Background and objectives This randomized, controlled, double-blind trial compared the effectiveness of levobupivacaine delivery of a programmed intermittent paravertebral bolus with a continuous paravertebral infusion.
Methods Thirty-two consecutively enrolled patients who underwent unilateral video-assisted thoracic surgery were randomized to receive either a programmed intermittent paravertebral bolus of 10 mL of 0.2% levobupivacaine every 2 hours (Bolus group, n=16) or a continuous paravertebral infusion of 0.2% levobupivacaine at 5 mL/hour (Infusion group, n=16) after the operation. Postoperatively, after injection of 20 mL of 0.25% levobupivacaine through the paravertebral catheter, a mechanical infusion pump was set depending on the assigned group. The primary efficacy outcome was the number of anesthetized dermatomes 24 hours after the initial bolus of levobupivacaine. The secondary efficacy outcomes included the number of anesthetized dermatomes at other time points, pain at rest and coughing, additional analgesic use and patient acceptance of the analgesic technique. Arterial levobupivacaine concentration was measured to ensure safety. P<0.05 was considered statistically significant.
Results The mean (95% CI) number of anesthetized dermatomes 24 hours after the initial bolus of levobupivacaine was significantly larger among subjects receiving programmed intermittent bolus (n=16) compared with those receiving continuous infusion (n=16; 6.8 (5.7–7.9) vs 3.1 (2.0–4.2); p<0.001). The arterial levobupivacaine concentration did not reach a toxic level.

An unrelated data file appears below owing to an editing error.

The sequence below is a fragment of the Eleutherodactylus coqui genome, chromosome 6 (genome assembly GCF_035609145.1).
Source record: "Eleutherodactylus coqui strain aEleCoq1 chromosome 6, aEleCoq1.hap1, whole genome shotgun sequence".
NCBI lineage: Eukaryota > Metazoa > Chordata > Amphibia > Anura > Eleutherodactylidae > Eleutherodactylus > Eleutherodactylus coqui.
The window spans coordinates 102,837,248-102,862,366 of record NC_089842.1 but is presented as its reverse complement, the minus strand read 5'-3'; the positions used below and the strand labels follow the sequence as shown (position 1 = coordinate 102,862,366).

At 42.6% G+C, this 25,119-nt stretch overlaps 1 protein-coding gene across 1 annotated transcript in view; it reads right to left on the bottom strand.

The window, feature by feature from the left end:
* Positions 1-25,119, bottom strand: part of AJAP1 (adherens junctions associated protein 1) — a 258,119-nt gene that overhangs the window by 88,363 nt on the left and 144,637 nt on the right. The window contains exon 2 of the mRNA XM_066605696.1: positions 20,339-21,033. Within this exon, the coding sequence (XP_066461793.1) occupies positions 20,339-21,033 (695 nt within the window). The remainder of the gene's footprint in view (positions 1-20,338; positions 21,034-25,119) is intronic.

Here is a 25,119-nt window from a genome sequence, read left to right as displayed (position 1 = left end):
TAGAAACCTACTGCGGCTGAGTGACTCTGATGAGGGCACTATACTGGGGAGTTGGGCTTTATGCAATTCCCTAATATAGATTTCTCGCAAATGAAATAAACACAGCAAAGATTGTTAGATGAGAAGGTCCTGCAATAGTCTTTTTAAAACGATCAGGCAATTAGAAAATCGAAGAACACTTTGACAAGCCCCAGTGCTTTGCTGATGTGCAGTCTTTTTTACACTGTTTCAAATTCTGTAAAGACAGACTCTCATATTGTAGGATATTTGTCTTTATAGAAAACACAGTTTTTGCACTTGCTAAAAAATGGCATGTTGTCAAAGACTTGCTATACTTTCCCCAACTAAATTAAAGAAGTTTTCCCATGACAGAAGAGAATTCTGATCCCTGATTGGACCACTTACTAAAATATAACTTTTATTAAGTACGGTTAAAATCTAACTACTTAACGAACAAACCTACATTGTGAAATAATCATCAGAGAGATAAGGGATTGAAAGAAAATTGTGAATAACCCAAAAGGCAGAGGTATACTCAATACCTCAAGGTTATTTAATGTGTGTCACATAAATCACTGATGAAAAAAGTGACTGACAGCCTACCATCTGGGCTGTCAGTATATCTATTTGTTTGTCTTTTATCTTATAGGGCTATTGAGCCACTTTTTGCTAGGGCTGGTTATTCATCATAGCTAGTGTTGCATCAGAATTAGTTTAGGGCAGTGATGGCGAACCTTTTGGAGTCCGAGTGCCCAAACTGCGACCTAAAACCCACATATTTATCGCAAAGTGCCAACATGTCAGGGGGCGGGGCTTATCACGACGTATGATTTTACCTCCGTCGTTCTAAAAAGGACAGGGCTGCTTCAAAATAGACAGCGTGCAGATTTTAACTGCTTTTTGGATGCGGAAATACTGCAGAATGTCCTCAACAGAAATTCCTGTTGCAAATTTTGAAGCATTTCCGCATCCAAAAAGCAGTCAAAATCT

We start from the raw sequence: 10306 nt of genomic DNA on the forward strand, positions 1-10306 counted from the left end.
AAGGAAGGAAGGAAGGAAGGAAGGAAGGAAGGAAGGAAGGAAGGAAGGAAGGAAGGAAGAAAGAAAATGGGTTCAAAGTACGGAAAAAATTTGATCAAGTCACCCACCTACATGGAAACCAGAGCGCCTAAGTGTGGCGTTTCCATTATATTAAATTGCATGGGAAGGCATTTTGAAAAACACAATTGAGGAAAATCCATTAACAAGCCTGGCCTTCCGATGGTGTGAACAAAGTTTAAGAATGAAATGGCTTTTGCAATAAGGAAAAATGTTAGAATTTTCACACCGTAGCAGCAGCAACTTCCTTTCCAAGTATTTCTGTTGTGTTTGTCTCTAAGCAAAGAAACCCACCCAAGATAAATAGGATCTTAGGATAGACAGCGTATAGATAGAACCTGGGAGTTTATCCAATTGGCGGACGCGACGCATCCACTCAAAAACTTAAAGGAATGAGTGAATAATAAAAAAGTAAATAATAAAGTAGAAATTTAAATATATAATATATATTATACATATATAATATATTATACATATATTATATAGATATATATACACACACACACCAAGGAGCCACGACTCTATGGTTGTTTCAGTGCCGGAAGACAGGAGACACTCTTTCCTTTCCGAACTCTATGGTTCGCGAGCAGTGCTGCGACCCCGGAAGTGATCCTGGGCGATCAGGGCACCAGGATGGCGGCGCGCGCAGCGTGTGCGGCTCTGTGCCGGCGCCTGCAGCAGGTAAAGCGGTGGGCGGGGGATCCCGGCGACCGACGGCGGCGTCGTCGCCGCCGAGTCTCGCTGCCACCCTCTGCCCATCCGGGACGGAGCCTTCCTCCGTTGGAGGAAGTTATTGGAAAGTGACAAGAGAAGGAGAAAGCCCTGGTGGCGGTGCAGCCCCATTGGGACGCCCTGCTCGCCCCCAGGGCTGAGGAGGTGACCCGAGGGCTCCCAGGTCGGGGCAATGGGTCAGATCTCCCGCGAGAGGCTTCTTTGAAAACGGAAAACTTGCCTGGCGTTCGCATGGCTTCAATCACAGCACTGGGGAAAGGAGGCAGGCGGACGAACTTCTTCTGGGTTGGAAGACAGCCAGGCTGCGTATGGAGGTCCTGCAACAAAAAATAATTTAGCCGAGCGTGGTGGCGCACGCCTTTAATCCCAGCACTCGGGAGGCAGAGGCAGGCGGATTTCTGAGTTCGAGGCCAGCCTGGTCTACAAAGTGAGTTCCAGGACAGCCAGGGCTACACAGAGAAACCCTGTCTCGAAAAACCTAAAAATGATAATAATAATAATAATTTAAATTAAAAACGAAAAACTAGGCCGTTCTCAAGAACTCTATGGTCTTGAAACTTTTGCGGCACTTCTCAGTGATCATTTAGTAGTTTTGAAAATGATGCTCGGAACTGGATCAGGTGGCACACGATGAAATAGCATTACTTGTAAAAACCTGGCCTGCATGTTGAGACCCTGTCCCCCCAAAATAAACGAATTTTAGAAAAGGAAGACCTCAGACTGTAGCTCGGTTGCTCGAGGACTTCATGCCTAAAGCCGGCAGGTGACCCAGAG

Conclusions The programmed intermittent paravertebral bolus of levobupivacaine provided a wider dermatomal spread of sensory block than continuous paravertebral infusion with an identical hourly dose of levobupivacaine.
Trial registration number UMIN000022532.
- thoracic paravertebral block
- programmed intermittent bolus
- continuous infusion
- sensory block
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Funding The authors have not declared a specific grant for this research from any funding agency in the public, commercial or not-for-profit sectors.
Competing interests None declared.
Patient consent for publication Not required.
Ethics approval The Research Ethics Committee of Nagasaki University Hospital (approval number 15111602).
Provenance and peer review Not commissioned; externally peer reviewed.
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